"Option 1" is hard to make sense of. It suggests a phase-out of special permit whaling in the Antarctic over 5 years. If this was ever going to be acceptable to Japan then there's no point in phasing it - the number of data samples obtained through lethal methods would be reduced year after year making the data more and more useless until finally there was no data at all.
Yet, the same option also says that "All removal levels would be reviewed by the Scientific Committee and consistent with its recommendations." Why is the option prejudging the scientific advice and calling for a phase out of whaling before the recommendations are made? What if the recommendations confirm that Japan's removals do not adversely effect the populations?

"Option 2" seems to come from the different side. Essentially it also subjects the removal levels under special permit to "interim advice" from the Scientific Committee. This is more palatable, but one wonders what would happen in the case that the Scientific Committee is unable to agree on advice. The RMP might be used as a basis for the advice, which perhaps could facilitate this relatively quickly. Option 2 also allows for special permit catches in the western North Pacific. While this bit looks relatively palatable to me, it's obviously not going to be acceptable to the folks in the commercial anti-whaling industry.

* * *

That's it for now - lots of stuff I've skipped, but feel free to comment on the bits of the document that you do and don't like. I hope to revisit this further when I have more time.

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Hogarth is having a hard time...attacks from whalers as well as from anti whaling NGOs. The only person who has stated something positive about the proposal is Remi.

Remember that Greenpeace " praised" the same proposal a year ago , and said in a positive way that it was a radical proposal, now Hogarth is Bush's man!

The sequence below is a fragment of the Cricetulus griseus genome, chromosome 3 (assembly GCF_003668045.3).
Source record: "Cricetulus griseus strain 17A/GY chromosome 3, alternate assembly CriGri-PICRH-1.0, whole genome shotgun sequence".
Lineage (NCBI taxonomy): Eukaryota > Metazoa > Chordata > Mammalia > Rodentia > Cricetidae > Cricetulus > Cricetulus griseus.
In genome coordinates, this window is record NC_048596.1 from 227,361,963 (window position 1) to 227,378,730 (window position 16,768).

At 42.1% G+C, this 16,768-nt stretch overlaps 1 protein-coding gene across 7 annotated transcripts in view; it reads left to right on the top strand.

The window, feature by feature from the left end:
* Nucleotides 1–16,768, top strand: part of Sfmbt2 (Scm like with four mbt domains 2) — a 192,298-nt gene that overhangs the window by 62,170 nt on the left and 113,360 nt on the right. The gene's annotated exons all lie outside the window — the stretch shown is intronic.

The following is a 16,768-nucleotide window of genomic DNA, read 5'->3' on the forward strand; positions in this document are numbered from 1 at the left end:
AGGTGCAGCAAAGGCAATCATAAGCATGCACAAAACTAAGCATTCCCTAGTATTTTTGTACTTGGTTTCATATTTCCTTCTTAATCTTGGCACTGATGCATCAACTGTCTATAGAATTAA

The whalers never liked the " Irish proposal" , which was similar and had a very short life span. The whalers , read this in Harpoon , stated it was a tactic to divide and concour the whalers.
Yeah, basically this sort of proposal seems more about trying to find a way to make keeping the IWC on life-support worthwhile. But to get any agreement from the two sides on such a proposal as this will require one side or the other to severely compromise on their dearly held principles.

Even Japan's coastal whalers have been rejecting the idea of trading special permit research for their own quotas. They aren't opposed to seeing a reduction in special permit research in order to get their rights recognised as they should be, but not to the point that their government has to compromise on the fundamental principles which at the end of the day are shared with the coastal whalers. More on this from me a bit little, hopefully.
The Swedish Gov't position on the future of the IWC:

Thanks for sharing the info Ann. Still hoping to get enough time together to be able to write more from this side. Stay tuned.
By the way, this statement from the anti-whaling nations (including whaling nation USA?) was quite bizarre:

We call on Iceland to reconsider this decision and focus on the advancement of the Commission, and the long-term rather than short-term interests of the whaling industry.

Setting sustainable catch limits is, however, in the long term interests of the whaling industry. Overturning the decision would not be anything other than a sop to the anti-whaling nations.

But it is promising that they at least recognise that it is in the short term interests.